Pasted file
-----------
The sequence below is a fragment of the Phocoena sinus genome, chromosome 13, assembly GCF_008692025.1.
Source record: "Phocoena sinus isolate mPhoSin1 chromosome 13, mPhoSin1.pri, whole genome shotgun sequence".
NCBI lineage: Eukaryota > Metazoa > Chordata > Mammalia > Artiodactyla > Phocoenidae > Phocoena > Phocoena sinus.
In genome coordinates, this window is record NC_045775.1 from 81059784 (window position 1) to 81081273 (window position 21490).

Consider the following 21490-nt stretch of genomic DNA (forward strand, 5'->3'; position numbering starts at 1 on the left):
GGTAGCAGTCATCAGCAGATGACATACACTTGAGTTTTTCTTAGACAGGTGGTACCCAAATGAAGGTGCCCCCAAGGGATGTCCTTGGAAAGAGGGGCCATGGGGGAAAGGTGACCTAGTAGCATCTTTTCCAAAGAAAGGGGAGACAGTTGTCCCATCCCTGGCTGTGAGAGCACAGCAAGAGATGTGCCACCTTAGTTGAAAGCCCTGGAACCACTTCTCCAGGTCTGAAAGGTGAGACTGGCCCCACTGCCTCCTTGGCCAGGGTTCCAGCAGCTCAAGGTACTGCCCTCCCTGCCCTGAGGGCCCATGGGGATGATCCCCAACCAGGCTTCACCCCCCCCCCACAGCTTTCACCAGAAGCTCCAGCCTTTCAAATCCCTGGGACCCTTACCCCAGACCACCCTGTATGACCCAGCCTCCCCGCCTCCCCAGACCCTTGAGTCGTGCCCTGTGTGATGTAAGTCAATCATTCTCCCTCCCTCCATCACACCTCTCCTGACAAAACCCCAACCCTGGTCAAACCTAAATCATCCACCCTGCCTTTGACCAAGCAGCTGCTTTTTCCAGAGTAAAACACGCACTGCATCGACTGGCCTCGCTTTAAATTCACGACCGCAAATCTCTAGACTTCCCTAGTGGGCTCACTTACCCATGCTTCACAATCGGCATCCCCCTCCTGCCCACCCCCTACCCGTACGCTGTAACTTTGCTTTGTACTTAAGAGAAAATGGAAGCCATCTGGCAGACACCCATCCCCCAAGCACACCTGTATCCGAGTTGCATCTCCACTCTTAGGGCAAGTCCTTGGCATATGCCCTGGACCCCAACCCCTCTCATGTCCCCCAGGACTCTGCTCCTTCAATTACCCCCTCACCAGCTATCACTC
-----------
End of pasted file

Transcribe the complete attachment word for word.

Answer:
The sequence below is a fragment of the Phocoena sinus genome, chromosome 13, assembly GCF_008692025.1.
Source record: "Phocoena sinus isolate mPhoSin1 chromosome 13, mPhoSin1.pri, whole genome shotgun sequence".
NCBI lineage: Eukaryota > Metazoa > Chordata > Mammalia > Artiodactyla > Phocoenidae > Phocoena > Phocoena sinus.
In genome coordinates, this window is record NC_045775.1 from 81059784 (window position 1) to 81081273 (window position 21490).

Consider the following 21490-nt stretch of genomic DNA (forward strand, 5'->3'; position numbering starts at 1 on the left):
GGTAGCAGTCATCAGCAGATGACATACACTTGAGTTTTTCTTAGACAGGTGGTACCCAAATGAAGGTGCCCCCAAGGGATGTCCTTGGAAAGAGGGGCCATGGGGGAAAGGTGACCTAGTAGCATCTTTTCCAAAGAAAGGGGAGACAGTTGTCCCATCCCTGGCTGTGAGAGCACAGCAAGAGATGTGCCACCTTAGTTGAAAGCCCTGGAACCACTTCTCCAGGTCTGAAAGGTGAGACTGGCCCCACTGCCTCCTTGGCCAGGGTTCCAGCAGCTCAAGGTACTGCCCTCCCTGCCCTGAGGGCCCATGGGGATGATCCCCAACCAGGCTTCACCCCCCCCCCACAGCTTTCACCAGAAGCTCCAGCCTTTCAAATCCCTGGGACCCTTACCCCAGACCACCCTGTATGACCCAGCCTCCCCGCCTCCCCAGACCCTTGAGTCGTGCCCTGTGTGATGTAAGTCAATCATTCTCCCTCCCTCCATCACACCTCTCCTGACAAAACCCCAACCCTGGTCAAACCTAAATCATCCACCCTGCCTTTGACCAAGCAGCTGCTTTTTCCAGAGTAAAACACGCACTGCATCGACTGGCCTCGCTTTAAATTCACGACCGCAAATCTCTAGACTTCCCTAGTGGGCTCACTTACCCATGCTTCACAATCGGCATCCCCCTCCTGCCCACCCCCTACCCGTACGCTGTAACTTTGCTTTGTACTTAAGAGAAAATGGAAGCCATCTGGCAGACACCCATCCCCCAAGCACACCTGTATCCGAGTTGCATCTCCACTCTTAGGGCAAGTCCTTGGCATATGCCCTGGACCCCAACCCCTCTCATGTCCCCCAGGACTCTGCTCCTTCAATTACCCCCTCACCAGCTATCACTC